I have to say no. The introduction of the pension credit will require primary legislation; it is not possible to introduce it by order We have consulted and we shall shortly bring our proposals to the House, and we shall do so as soon as practicable. Legislation and planning will then be required. Therefore, it is not possible to introduce the pension credit before our planned date of 2003.
Have not the Government achieved a triple crown of improvements for pensioners? They have introduced the £200 winter fuel payment; the biggest increase in the basic pension for 25 years, which we hope will continue; and the pension credit, which will, for the first time ever, give those pensioners who have paid into private pensions all their lives real benefit from those contributions. It is marvellous that that injustice will end. In the extra time that we have in this Parliament, is it possible to get some swift legislation through?
That is a matter for the business managers. However, we will introduce the proposals that result from the consultation as soon as we possibly can. The introduction of the pension credit will, for the first time since 1948, ensure that it pays to save. The way that the welfare state has worked—Ministers were never honest enough to admit it—meant that it has never paid to save for people on moderate earnings and small pensions. With the pension credit, it will pay to save for the first time. That is a great tribute to the work of this Government in this Parliament.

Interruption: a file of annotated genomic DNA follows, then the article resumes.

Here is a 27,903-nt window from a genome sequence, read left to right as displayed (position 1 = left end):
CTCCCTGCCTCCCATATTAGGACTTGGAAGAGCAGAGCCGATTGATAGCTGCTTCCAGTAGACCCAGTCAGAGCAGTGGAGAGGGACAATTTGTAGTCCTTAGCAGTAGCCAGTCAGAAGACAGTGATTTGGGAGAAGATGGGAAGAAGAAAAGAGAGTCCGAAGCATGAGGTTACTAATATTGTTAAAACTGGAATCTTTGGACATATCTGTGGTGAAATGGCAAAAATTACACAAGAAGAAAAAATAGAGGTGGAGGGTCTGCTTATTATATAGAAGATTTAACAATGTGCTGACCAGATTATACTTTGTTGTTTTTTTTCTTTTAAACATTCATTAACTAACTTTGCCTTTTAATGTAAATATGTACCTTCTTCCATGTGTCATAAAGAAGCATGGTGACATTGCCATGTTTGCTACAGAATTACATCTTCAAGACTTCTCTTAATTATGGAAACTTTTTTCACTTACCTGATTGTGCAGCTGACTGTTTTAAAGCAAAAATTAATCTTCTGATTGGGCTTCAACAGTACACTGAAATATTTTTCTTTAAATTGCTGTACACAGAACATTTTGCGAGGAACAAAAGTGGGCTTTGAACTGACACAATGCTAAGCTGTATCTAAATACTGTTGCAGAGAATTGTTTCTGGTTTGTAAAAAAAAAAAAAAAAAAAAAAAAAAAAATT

Will the Minister reflect on the fact that his initial answer to the hon. Member for Newport, West (Mr. Flynn) was not very convincing? Surely, if the House has the will, legislation can he passed quickly. Will the Minister therefore re-examine the possibility of introducing the credit in 2002? In addition, what is his estimate of the effect that the pension credit will have on Treasury funds, and what is that when we remember the £5 billion tax raid that the Government have perpetrated on pension funds?
The hon. Gentleman misunderstands the position. The consultation has taken several months and we have received more than 400 submissions on the pension credit. We have not yet announced our final decision as to the shape of the credit. Although I would like to answer his question in detail, I cannot because the mechanics of the finances of the pension credit have to take account of the consultation and its interaction with other benefits, such as council tax benefit and housing benefit. Only after we have made our announcement on the policy can we instruct the parliamentary draftsman to get to work on drafting primary legislation. That is why we cannot do what the hon. Gentleman suggests.
I would also caution against rushing. More than half the pensioners in this country will benefit from the pension credit. Therefore, it is crucial that, when it is delivered, it works. If we rush it and it does not work, no one will thank us.